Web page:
18. 1/3 of the world population, China has been growing by 9.5% a year and India by 6%. “Given their young populations and high savings and the sheer amount of catch up they need to do, most economist figure China and India possess fundamentals to keep growing in the 7% to 8% range for decades.” A massive productivity surge is about to be unleashed.
19. China and India graduate a half a million engineers and scientist a year, verses 70,000 in the US.
20. Cisco’s Scheinman put it, “We cam to India for costs, we stayed for quality, and we’re now investing for innovation.”
21. China’s cellphone user base is 350 million, largest in the world, and estimated to be 600 million by 2009.
22. In China there are 800 million people in rural areas that will work for 45 cents a hour. “This is why China can have another 20 years of high-speed growth” contents Hai Wen. China’s working population will peak at 1 billion in 2015. By mid-century, India is expected to have 1.6 billion people and 220 million more workers than China. William Wilson, says, “I believe India has a better model than China, and over time will surpass it in growth”. The average Indian company posted a 16.7% return on capital in 2004 versus 12.8% in China.
23. What holds India back are bureaucratic red tape, rigid labor laws, and its inability to build infrastructure fast enough.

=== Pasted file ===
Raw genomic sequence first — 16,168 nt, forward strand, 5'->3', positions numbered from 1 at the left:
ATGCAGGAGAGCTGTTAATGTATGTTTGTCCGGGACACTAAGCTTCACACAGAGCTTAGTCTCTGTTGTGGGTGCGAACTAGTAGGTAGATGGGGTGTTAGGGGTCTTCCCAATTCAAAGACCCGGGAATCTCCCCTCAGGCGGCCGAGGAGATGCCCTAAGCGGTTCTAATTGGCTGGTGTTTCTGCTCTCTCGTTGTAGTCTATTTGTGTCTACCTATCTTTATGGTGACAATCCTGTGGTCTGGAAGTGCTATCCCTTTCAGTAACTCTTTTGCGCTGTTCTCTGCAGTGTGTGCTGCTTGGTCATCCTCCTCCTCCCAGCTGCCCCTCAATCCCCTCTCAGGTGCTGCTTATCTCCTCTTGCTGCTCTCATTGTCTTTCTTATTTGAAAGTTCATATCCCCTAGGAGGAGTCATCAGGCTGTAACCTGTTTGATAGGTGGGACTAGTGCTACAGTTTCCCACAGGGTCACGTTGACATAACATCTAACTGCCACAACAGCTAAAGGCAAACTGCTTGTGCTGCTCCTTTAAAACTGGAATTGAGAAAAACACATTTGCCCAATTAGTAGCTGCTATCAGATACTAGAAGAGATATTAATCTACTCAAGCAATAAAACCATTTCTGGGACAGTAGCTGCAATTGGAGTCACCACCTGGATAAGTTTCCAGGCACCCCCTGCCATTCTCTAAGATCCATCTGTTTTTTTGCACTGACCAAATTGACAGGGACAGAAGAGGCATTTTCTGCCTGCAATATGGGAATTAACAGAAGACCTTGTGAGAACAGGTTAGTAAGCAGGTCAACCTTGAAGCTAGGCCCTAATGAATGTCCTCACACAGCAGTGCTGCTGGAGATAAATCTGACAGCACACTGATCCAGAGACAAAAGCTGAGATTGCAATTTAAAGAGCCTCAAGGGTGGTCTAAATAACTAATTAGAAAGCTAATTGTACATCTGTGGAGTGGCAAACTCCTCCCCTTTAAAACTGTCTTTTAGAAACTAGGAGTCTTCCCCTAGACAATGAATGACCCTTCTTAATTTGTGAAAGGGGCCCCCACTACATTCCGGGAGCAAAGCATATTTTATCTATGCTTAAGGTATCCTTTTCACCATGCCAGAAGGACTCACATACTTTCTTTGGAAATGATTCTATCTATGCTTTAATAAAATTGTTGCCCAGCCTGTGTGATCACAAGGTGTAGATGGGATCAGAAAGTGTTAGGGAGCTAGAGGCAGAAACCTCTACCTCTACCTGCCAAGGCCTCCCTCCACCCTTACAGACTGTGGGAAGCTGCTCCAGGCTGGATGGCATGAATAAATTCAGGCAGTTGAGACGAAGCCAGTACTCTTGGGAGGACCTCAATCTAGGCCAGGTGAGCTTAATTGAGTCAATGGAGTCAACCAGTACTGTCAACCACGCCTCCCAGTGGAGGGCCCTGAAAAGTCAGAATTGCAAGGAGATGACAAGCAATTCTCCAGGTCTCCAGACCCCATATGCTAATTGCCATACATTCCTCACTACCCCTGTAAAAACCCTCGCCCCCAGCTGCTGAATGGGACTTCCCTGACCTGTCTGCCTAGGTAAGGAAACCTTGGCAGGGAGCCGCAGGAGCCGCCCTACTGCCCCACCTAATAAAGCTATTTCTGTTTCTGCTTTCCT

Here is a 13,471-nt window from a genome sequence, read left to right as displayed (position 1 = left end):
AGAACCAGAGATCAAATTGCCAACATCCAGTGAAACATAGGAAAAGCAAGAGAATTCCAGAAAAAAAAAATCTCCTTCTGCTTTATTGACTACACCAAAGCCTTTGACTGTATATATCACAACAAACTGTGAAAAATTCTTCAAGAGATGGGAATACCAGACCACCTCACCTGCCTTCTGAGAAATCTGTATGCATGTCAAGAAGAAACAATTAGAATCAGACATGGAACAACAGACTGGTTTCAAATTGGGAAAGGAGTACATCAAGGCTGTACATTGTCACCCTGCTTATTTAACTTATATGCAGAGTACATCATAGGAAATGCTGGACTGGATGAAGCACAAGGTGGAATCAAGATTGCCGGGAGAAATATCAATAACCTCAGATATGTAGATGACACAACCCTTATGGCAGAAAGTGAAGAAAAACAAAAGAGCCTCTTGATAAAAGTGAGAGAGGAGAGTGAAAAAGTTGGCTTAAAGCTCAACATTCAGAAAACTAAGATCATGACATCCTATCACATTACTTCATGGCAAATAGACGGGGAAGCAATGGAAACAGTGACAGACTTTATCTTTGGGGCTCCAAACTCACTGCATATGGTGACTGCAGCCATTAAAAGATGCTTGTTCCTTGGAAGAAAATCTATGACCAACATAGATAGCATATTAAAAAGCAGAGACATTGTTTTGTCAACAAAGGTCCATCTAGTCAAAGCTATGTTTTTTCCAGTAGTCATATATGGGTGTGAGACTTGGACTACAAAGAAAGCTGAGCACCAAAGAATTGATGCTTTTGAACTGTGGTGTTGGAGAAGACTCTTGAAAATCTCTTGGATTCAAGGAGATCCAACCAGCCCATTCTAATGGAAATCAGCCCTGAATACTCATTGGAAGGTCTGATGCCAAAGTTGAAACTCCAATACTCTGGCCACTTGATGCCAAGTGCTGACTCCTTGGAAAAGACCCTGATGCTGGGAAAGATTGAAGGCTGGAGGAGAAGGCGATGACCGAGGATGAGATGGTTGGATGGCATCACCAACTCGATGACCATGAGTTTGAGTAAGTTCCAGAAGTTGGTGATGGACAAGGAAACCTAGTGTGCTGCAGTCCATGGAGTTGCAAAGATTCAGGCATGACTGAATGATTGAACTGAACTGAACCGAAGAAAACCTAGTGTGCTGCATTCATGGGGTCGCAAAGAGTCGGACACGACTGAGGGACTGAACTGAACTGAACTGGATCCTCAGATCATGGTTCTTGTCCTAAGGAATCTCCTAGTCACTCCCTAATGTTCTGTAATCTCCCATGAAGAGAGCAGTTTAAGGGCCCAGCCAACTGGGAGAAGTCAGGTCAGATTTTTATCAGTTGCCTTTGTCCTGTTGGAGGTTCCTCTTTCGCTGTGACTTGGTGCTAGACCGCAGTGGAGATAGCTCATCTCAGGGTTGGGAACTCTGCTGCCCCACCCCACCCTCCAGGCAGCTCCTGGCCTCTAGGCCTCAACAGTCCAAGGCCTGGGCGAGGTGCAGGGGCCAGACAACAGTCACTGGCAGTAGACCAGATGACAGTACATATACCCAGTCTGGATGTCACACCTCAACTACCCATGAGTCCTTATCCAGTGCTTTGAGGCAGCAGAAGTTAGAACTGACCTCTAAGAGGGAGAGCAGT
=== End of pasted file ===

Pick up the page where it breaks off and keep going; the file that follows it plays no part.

24. Companies like Motorola must succeed in China and India simultaneously to stay competitive.
25. Both China and India annual growths around 10% to keep jobs for 10s of millions of workers.
26. China withstood the 1997 Asian financial crisis because it lacked a convertible currency. Beijing will start letting foreign banks compete for deposits and domestic loans. Financial market liberalization could be hazardous.
27. In 20 years, China will have 300 million people who are 60 years or older. One in six has a pension plan and retirees will not be able to rely on children for support.
28. Keystone believes that China has drawn $200 billion more in foreign investment than India. Wilson thinks India’s foreign investment could reach 35% of GDP within a decade.
29. Indian companies are especially strong in high-end manufacturing, such as auto parts, power generators, and medical equipment.
30. China could grow faster by issuing stock or bonds, not just on the domestic market.
31. Bank of America slashed 3,700 of its 25,000 tech and back office jobs and one third of the jobs were outsourced to India. Inside Infosys Technologies, 22 hectare campus in Bangalore, 250 engineers develop IT applications for BoA.